When 1,000-plus nurses gathered at the National Black Nurses Association (NBNA) conference recently in Atlanta, they awarded 10 members the opportunity of a lifetime: a yearlong mentorship to grow their leadership skills.
The NBNA and Johnson & Johnson Minority Nurse Leadership Program is a 12-month, in-person and virtual program that invests in future generations of nurse leaders, health care influencers, entrepreneurs and innovators.
For three of the recipients, it’s a journey they will experience together in Sacramento. They are all members of the Capitol City Black Nurses Association (CCBNA), the local chapter of the NBNA. They all work at UC Davis Health. And all three care for patients in the same UC Davis Medical Center unit.
Nurse manager Calene Roseman, assistant nurse manager Aron King and clinical nurse III DaJanae Gresham-Ryder are in the unit that provides care to stable adult patients who have admission orders from the Emergency Department and are awaiting an inpatient bed assignment.
“This says a lot about our chapter, the health system in which we work and our learning institutions. Either they know how to pick nurse leaders, or they know how to build nurse leaders,” King said.
“Through our rigorous standards of patient care and best practices, UC Davis Medical Center is committed to developing nurses who embody the highest standards of professionalism,” Gresham-Ryder added. “Being selected for this program illustrates the mission and values of UC Davis Health, which is to foster an environment of inclusivity in every situation.”
Improving equitable access to care
The NBNA and Johnson & Johnson Center for Health Worker Innovation partnered to identify, support and develop the future generation of Black nurse leaders in academia, practice, advocacy and research. With a grant from the center, NBNA supports 10 participants who are paired with national mentors for a year-long leadership project. The program includes self-assessments, wraparound activities, identification and elimination of career barriers, mentorship, sponsorship and exploring entrepreneurial opportunities.
The center’s focus on increasing the resilience and capabilities of health systems to improve equitable access to health care aligns with the missions of UC Davis Health and the Betty Irene Moore School of Nursing. So, it’s no coincidence that Roseman and King are Doctor of Philosophy students at the school. (Gresham-Ryder is a first-year Doctor of Nursing Practice student at Samuel Merritt University.)
“The School of Nursing has set no limits on my potential with the resources and people available to me,” Roseman explained. “For example, working with my dissertation mentor, Dr. Mark Fedyk, has driven home the importance of community and health policy. This has changed the game for me. The School of Nursing support is evidence of my trajectory to now pursue health policy.”
King, who is also a graduate of the School of Nursing’s master’s-degree leadership program, uses his skills of inspiring and mobilizing others nationally and locally. As committee chair of NBNA’s Men’s Health Committee, he brings resources to the communities he serves in Sacramento and wants to develop a presence nationally for programs he has developed. His series of “Barbershop Health Talks,” which he presented at the conference, reaches Black men in community places they frequent.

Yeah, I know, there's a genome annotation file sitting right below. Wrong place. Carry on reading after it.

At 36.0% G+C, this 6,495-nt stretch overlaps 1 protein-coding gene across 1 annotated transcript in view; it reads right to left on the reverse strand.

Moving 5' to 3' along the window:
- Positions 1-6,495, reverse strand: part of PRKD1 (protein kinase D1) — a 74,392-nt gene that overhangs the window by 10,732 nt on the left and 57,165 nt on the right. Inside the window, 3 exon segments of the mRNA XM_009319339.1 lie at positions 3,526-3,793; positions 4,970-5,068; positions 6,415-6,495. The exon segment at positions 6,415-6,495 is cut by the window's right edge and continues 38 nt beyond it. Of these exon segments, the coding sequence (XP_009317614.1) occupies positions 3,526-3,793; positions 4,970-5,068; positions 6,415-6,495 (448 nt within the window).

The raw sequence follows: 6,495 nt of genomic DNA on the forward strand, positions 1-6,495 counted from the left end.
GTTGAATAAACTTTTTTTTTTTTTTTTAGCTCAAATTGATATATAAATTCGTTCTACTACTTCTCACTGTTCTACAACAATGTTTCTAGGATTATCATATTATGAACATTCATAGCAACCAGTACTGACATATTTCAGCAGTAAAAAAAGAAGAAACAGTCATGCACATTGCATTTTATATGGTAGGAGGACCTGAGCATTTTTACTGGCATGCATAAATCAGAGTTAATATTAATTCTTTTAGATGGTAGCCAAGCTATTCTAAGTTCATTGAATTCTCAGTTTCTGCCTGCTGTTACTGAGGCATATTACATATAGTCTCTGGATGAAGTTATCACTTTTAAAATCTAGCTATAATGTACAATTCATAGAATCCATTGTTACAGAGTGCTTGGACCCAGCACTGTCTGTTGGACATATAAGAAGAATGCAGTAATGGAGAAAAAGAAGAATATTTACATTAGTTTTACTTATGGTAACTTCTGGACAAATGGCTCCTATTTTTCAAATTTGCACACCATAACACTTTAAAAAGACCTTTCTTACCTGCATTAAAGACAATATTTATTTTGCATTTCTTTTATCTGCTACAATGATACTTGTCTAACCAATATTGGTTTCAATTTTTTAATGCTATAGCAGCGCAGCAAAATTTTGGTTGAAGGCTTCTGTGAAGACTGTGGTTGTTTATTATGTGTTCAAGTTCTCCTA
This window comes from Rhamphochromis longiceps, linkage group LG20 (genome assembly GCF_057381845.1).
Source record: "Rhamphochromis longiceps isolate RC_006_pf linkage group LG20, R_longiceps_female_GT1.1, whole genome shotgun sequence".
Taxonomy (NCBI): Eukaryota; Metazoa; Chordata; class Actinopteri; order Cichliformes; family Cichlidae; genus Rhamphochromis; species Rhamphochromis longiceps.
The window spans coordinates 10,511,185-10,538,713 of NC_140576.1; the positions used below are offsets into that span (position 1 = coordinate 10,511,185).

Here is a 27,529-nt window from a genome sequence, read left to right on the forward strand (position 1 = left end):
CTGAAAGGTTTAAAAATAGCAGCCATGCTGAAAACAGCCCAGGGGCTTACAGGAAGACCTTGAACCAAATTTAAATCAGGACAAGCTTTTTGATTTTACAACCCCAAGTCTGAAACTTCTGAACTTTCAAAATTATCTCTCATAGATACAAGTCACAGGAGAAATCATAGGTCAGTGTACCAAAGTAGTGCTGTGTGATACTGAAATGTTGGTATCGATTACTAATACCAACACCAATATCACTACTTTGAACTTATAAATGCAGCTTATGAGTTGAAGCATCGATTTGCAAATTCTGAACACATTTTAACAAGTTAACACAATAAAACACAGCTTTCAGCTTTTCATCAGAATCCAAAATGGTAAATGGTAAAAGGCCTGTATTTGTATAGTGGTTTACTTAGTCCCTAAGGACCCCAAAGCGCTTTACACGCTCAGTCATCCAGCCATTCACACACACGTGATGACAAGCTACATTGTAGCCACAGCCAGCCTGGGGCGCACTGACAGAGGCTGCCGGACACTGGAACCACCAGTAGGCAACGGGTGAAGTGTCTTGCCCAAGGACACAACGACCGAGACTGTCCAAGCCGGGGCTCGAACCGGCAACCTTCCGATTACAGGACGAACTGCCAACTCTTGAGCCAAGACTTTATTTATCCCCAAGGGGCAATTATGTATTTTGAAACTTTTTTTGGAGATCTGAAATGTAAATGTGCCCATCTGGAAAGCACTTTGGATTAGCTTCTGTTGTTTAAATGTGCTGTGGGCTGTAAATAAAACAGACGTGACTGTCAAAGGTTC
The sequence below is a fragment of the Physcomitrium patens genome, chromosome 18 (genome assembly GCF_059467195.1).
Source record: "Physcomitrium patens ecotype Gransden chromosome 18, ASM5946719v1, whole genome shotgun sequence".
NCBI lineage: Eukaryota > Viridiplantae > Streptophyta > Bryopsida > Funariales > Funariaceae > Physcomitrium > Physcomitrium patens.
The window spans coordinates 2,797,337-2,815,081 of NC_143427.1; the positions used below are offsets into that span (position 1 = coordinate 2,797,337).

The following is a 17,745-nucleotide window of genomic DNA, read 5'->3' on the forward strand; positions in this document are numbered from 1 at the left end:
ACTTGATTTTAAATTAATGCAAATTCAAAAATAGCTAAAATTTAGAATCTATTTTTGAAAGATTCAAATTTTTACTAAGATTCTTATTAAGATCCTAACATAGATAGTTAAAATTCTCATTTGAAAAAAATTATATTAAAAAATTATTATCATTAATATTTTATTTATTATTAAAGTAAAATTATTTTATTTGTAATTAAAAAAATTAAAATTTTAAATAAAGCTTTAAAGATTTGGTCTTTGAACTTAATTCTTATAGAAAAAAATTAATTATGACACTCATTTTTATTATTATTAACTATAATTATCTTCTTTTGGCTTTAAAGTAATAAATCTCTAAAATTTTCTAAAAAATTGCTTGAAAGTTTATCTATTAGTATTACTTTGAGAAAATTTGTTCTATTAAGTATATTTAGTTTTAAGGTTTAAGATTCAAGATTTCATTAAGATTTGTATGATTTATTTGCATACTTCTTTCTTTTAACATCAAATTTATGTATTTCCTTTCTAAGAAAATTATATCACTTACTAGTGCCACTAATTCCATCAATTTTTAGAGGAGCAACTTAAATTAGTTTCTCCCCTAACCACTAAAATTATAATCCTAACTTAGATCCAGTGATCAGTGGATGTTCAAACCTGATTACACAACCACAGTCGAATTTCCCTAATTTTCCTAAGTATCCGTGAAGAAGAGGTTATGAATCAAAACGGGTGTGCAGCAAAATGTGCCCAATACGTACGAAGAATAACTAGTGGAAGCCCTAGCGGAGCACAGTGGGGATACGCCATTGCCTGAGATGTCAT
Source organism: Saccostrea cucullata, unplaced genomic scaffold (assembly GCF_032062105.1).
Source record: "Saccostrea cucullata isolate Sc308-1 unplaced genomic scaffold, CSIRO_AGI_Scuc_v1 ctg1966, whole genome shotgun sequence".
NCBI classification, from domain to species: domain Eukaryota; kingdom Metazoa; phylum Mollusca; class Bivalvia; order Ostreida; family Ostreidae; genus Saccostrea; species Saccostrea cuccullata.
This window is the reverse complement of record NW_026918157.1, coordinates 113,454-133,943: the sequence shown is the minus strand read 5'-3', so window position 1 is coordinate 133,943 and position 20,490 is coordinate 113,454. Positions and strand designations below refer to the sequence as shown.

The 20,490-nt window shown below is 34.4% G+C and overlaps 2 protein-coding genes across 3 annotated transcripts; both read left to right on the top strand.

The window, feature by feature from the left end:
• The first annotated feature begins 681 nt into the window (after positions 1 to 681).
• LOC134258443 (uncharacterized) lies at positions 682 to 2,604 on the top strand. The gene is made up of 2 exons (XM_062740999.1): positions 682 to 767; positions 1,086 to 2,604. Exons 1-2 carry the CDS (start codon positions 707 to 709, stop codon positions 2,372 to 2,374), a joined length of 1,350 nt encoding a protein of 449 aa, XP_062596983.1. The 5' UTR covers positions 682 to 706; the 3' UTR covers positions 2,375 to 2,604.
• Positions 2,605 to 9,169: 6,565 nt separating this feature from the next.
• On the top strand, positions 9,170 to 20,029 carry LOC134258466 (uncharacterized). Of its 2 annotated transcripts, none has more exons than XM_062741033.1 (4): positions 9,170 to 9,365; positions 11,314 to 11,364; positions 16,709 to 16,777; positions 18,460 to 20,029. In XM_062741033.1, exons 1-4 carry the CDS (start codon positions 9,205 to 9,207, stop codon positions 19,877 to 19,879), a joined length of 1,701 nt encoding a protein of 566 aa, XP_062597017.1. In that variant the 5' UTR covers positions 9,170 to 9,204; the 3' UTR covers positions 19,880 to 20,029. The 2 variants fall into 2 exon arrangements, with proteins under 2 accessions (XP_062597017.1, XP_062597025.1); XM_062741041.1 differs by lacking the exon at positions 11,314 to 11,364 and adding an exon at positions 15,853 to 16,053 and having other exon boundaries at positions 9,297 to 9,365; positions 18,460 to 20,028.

“This year, I had the opportunity to host a Barbershop Health Talk focused on organ and tissue donation. I hope to connect chapters across the country with their local organ procurement organizations for events focused on improving disparities in Black communities,” King said.
Building confidence and skills
Christine Williams, interim chief nursing and patient care services officer, says Calene, Aron and DaJanae “illustrate the importance UC Davis Health places on encouraging nurses to be curious, explore professional growth opportunities and have the courage to be part of innovative change.”
She added that “this leadership development opportunity is so important for the nursing profession and practice, it will inevitably positively affect the care of so many patients and families.”
While mentors have not been selected yet, these nurse leaders are already focused on what they hope to gain from the program.
“I hope to develop better negotiation skills, learn about grant writing and how to drive change at the individual and organization levels,” Roseman said.
Gresham-Ryder, who currently serves as vice president of CCBNA, says the program allows her to network with like-minded professionals and significantly contribute to the nursing profession.
“I plan to develop more confidence in my communication style, enabling me to speak up and be heard meaningfully while inspiring others to do the same. This skill set will help me manage conflict and difficult conversations more effectively and establish a culture of cooperation and trust at work,” Gresham-Ryder added.
NBNA is comprised of nurses at all levels, from licensed vocational nurses to nurses prepared at the doctoral level, bedside clinicians, chief nursing officers, deans of schools of nursing, researchers, academicians, policy advocates and entrepreneurs.